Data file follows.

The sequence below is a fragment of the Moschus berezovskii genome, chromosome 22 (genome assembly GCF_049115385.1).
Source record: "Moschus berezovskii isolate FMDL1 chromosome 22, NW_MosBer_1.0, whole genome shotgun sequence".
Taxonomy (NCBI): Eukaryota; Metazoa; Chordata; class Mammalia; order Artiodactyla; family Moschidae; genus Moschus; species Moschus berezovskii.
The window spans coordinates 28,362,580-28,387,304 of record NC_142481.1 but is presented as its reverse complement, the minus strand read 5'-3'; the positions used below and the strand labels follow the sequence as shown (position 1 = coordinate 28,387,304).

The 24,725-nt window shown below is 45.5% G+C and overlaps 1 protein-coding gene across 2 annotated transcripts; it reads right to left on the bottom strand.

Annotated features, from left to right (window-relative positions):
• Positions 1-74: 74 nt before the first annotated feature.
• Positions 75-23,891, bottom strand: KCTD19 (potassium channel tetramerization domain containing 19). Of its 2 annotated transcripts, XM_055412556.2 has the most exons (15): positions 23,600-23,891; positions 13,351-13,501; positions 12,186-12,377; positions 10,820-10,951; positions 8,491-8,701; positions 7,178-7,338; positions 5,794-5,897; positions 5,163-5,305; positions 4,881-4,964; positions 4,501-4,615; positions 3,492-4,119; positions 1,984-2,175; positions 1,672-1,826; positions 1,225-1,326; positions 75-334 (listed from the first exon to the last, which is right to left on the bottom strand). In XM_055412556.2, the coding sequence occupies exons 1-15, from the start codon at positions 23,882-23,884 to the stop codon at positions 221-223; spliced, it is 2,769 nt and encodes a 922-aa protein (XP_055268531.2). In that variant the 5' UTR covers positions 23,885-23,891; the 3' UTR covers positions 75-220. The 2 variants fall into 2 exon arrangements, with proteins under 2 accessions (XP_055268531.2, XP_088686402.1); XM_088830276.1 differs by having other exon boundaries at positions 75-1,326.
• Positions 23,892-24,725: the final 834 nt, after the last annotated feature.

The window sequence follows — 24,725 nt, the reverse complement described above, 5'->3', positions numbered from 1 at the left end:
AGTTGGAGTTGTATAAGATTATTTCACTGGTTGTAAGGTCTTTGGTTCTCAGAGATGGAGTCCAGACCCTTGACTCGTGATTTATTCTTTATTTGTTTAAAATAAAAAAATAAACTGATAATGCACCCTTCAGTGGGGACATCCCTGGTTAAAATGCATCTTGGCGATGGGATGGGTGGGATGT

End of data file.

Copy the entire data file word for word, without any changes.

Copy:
The sequence below is a fragment of the Moschus berezovskii genome, chromosome 22 (genome assembly GCF_049115385.1).
Source record: "Moschus berezovskii isolate FMDL1 chromosome 22, NW_MosBer_1.0, whole genome shotgun sequence".
Taxonomy (NCBI): Eukaryota; Metazoa; Chordata; class Mammalia; order Artiodactyla; family Moschidae; genus Moschus; species Moschus berezovskii.
The window spans coordinates 28,362,580-28,387,304 of record NC_142481.1 but is presented as its reverse complement, the minus strand read 5'-3'; the positions used below and the strand labels follow the sequence as shown (position 1 = coordinate 28,387,304).

The 24,725-nt window shown below is 45.5% G+C and overlaps 1 protein-coding gene across 2 annotated transcripts; it reads right to left on the bottom strand.

Annotated features, from left to right (window-relative positions):
• Positions 1-74: 74 nt before the first annotated feature.
• Positions 75-23,891, bottom strand: KCTD19 (potassium channel tetramerization domain containing 19). Of its 2 annotated transcripts, XM_055412556.2 has the most exons (15): positions 23,600-23,891; positions 13,351-13,501; positions 12,186-12,377; positions 10,820-10,951; positions 8,491-8,701; positions 7,178-7,338; positions 5,794-5,897; positions 5,163-5,305; positions 4,881-4,964; positions 4,501-4,615; positions 3,492-4,119; positions 1,984-2,175; positions 1,672-1,826; positions 1,225-1,326; positions 75-334 (listed from the first exon to the last, which is right to left on the bottom strand). In XM_055412556.2, the coding sequence occupies exons 1-15, from the start codon at positions 23,882-23,884 to the stop codon at positions 221-223; spliced, it is 2,769 nt and encodes a 922-aa protein (XP_055268531.2). In that variant the 5' UTR covers positions 23,885-23,891; the 3' UTR covers positions 75-220. The 2 variants fall into 2 exon arrangements, with proteins under 2 accessions (XP_055268531.2, XP_088686402.1); XM_088830276.1 differs by having other exon boundaries at positions 75-1,326.
• Positions 23,892-24,725: the final 834 nt, after the last annotated feature.

The window sequence follows — 24,725 nt, the reverse complement described above, 5'->3', positions numbered from 1 at the left end:
AGTTGGAGTTGTATAAGATTATTTCACTGGTTGTAAGGTCTTTGGTTCTCAGAGATGGAGTCCAGACCCTTGACTCGTGATTTATTCTTTATTTGTTTAAAATAAAAAAATAAACTGATAATGCACCCTTCAGTGGGGACATCCCTGGTTAAAATGCATCTTGGCGATGGGATGGGTGGGATGT